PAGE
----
Personally, that is the defining characteristic between religious freedom and discrimination. Oh, and I couldn't follow all the rules of the church. I did the honorable thing and left.

              I kind of get the concept of people serving who they please at their own business, but I know you can't tell black folks they can't come in because their black. Being a teacher and serving in the Reserves, we serve all comers. Some don't like their like the service though.
              The bill did not discriminate against anyone. It protected the expressly enumerated rights of Georgians against judicial infringement.
              Watts Up With That? | The world's most viewed site on global warming and climate change.

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              • #8
                Originally posted by The Doctor View Post
                The bill did not discriminate against anyone. It protected the expressly enumerated rights of Georgians against judicial infringement.
                No it protected basically nothing while exposing the GA economy to potential losses that would hurt the general population that elected the governor.
                “The time has come,” the Walrus said,
                “To talk of many things:
                Of shoes—and ships—and sealing-wax—
                Of cabbages—and kings—
                And why the sea is boiling hot—
                And whether pigs have wings.”
                ― Lewis Carroll

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                • #9
                  Originally posted by Combat Engineer View Post
                  No it protected basically nothing while exposing the GA economy to potential losses that would hurt the general population that elected the governor.
                  Since the Federal courts will uphold their infringement on the First Amendment on behalf of the Freak Show, irrespective of what State legislatures do, and corporations have the freedom to boycott Georgia, if they choose to do so, you are correct.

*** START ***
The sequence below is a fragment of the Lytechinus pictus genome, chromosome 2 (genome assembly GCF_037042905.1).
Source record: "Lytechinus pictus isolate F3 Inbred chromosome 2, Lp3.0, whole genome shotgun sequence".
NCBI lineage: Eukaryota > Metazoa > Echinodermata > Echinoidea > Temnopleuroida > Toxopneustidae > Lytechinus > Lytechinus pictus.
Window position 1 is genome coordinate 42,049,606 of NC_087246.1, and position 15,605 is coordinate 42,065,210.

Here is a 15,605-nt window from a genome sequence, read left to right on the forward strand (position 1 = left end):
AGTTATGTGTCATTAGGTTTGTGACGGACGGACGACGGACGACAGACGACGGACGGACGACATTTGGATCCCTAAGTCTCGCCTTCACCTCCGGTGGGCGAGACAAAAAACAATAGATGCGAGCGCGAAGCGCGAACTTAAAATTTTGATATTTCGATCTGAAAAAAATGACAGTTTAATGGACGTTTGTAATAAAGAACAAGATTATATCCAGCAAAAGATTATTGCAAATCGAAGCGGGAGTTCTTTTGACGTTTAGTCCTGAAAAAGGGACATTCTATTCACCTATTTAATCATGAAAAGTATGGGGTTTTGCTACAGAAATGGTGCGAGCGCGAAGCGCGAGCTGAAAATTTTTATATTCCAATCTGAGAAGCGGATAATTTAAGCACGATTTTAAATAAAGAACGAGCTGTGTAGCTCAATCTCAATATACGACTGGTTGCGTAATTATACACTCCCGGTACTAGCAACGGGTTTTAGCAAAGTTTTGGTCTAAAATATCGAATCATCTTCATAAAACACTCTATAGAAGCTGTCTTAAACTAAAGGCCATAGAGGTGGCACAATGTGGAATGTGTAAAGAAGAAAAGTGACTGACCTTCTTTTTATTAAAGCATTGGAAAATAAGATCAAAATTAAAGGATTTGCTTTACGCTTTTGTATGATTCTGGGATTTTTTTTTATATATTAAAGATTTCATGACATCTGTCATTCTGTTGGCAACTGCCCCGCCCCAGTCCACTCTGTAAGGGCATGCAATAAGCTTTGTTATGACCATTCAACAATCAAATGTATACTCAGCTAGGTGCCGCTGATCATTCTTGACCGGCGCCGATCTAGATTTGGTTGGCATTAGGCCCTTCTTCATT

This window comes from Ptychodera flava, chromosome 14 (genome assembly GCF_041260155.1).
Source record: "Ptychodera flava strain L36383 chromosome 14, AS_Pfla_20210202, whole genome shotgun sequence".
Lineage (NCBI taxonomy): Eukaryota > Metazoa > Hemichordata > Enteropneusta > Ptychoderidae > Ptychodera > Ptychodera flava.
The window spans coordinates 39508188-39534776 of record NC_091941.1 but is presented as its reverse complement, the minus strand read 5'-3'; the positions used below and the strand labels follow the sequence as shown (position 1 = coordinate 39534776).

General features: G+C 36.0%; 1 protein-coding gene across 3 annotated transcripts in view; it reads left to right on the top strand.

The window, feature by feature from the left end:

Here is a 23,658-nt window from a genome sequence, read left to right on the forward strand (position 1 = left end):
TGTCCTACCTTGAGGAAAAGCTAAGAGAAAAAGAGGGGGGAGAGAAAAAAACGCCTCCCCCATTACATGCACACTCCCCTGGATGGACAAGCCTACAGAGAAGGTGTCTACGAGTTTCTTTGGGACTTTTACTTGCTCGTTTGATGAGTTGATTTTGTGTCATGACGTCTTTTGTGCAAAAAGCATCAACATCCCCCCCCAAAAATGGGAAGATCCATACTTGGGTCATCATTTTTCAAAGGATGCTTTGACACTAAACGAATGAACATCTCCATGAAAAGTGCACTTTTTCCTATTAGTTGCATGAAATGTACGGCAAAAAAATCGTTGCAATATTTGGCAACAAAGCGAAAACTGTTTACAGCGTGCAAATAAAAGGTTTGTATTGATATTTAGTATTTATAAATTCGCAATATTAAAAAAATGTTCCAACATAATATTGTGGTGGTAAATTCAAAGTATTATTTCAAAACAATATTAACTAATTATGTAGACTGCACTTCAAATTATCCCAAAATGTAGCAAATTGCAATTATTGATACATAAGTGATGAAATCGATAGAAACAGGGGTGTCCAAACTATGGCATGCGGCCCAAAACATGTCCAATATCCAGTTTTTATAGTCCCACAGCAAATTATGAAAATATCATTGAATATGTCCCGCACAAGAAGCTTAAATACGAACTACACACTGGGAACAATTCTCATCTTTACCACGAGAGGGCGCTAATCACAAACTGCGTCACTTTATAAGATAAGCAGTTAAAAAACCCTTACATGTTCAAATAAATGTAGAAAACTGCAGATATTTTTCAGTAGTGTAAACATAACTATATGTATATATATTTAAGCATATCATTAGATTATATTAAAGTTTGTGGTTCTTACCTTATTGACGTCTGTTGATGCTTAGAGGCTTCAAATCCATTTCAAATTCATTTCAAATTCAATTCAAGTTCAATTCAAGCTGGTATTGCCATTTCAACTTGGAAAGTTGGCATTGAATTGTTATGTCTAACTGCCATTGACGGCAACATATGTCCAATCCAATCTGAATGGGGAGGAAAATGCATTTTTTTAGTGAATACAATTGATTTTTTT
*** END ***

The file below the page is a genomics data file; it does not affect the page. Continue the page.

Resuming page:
However, unless Governor Deal took an oath to protect Georgia businesses at the expense of protecting the Constitution, he made the wrong call.
                  Watts Up With That? | The world's most viewed site on global warming and climate change.

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                  • #10
                    Originally posted by The Doctor View Post
                    Since the Federal courts will uphold their infringement on the First Amendment on behalf of the Freak Show, irrespective of what State legislatures do, and corporations have the freedom to boycott Georgia, if they choose to do so, you are correct.

                    However, unless Governor Deal took an oath to protect Georgia businesses at the expense of protecting the Constitution, he made the wrong call.
                    So by vetoing the bill he violated the constitution how? Simple fact is it was a poorly worded bill that did little to nothing. That's it.
                    “The time has come,” the Walrus said,
                    “To talk of many things:
                    Of shoes—and ships—and sealing-wax—
                    Of cabbages—and kings—
                    And why the sea is boiling hot—
                    And whether pigs have wings.”
                    ― Lewis Carroll

                    Comment


                    • #11
                      Originally posted by The Doctor View Post
                      The bill did not discriminate against anyone. It protected the expressly enumerated rights of Georgians against judicial infringement.
                      Martok's explanation of the matter specifically stated that it was so they wouldn't have to do business with one class of people. Sounds like discrimination to me...